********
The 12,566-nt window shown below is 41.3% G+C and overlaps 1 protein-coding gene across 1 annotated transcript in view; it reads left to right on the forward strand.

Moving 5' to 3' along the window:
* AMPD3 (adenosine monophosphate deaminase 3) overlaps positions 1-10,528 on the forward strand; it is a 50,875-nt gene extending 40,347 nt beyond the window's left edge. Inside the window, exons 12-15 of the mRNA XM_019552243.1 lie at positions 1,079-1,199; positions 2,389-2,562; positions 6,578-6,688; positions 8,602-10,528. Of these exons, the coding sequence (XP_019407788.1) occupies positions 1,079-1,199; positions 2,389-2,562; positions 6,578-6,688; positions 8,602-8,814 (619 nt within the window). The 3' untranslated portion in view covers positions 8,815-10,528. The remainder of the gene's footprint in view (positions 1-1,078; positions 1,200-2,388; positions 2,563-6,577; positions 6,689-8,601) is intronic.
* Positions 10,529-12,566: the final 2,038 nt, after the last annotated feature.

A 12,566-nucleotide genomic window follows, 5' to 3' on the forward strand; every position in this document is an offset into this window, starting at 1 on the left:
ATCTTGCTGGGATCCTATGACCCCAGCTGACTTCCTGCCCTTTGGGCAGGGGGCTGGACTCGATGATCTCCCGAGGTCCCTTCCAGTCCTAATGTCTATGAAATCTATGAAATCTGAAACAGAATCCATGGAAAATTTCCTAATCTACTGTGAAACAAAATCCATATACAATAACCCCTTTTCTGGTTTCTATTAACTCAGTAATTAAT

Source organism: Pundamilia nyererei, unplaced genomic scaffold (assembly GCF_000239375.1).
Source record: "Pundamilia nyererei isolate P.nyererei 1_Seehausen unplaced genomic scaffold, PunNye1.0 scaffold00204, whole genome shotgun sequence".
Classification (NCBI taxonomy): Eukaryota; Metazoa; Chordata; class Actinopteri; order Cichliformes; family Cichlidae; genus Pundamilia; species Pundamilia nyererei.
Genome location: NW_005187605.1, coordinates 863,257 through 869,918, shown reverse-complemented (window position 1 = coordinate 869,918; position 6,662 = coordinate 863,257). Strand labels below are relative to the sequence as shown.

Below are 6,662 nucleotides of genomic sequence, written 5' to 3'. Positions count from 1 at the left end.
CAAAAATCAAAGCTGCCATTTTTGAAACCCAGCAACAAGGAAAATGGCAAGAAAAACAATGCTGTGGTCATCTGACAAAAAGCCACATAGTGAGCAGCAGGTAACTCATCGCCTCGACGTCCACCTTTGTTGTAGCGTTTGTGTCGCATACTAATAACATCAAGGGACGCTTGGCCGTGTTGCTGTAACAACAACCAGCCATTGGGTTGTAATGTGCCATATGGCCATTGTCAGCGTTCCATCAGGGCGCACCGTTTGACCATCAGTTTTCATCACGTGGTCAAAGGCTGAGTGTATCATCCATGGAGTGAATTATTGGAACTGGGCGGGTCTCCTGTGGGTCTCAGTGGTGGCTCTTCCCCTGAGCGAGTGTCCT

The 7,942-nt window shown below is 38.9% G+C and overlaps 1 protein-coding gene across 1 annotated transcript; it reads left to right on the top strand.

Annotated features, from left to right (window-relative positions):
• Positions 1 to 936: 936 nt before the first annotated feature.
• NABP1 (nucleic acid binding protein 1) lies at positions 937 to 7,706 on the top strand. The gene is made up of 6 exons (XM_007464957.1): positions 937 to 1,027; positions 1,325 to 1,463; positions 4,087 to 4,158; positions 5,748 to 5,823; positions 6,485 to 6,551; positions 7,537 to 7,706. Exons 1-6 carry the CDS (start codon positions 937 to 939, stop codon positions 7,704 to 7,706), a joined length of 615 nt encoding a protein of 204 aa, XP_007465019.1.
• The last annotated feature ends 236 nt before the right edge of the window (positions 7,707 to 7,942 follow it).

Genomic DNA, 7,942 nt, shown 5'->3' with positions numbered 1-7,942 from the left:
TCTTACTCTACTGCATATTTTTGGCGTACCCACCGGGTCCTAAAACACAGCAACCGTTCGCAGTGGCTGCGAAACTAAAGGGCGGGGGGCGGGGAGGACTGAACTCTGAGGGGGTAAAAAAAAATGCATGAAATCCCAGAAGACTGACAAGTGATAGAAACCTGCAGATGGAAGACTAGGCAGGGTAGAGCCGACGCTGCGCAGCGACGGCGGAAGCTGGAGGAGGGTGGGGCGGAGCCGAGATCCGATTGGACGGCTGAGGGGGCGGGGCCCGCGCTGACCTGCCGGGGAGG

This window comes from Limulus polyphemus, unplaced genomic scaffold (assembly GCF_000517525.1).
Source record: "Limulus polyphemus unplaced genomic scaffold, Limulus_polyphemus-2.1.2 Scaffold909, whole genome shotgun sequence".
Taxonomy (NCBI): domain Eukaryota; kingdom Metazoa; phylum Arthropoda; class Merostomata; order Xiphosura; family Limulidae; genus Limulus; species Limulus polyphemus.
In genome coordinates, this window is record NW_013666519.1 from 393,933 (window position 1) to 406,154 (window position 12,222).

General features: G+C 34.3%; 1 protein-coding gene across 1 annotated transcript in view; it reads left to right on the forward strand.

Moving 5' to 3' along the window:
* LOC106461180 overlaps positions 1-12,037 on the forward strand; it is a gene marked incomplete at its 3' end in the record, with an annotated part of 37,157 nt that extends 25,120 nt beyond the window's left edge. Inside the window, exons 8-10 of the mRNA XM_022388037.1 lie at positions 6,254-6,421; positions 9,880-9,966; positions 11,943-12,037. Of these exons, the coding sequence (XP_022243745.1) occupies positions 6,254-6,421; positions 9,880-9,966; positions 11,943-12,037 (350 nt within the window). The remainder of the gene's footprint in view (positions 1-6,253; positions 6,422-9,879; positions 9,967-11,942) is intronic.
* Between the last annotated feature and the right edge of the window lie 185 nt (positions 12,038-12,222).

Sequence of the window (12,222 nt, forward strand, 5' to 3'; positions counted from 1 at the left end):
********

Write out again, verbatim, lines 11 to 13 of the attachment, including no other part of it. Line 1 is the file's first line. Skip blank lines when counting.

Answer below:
Below are 6,662 nucleotides of genomic sequence, written 5' to 3'. Positions count from 1 at the left end.
CAAAAATCAAAGCTGCCATTTTTGAAACCCAGCAACAAGGAAAATGGCAAGAAAAACAATGCTGTGGTCATCTGACAAAAAGCCACATAGTGAGCAGCAGGTAACTCATCGCCTCGACGTCCACCTTTGTTGTAGCGTTTGTGTCGCATACTAATAACATCAAGGGACGCTTGGCCGTGTTGCTGTAACAACAACCAGCCATTGGGTTGTAATGTGCCATATGGCCATTGTCAGCGTTCCATCAGGGCGCACCGTTTGACCATCAGTTTTCATCACGTGGTCAAAGGCTGAGTGTATCATCCATGGAGTGAATTATTGGAACTGGGCGGGTCTCCTGTGGGTCTCAGTGGTGGCTCTTCCCCTGAGCGAGTGTCCT

The 7,942-nt window shown below is 38.9% G+C and overlaps 1 protein-coding gene across 1 annotated transcript; it reads left to right on the top strand.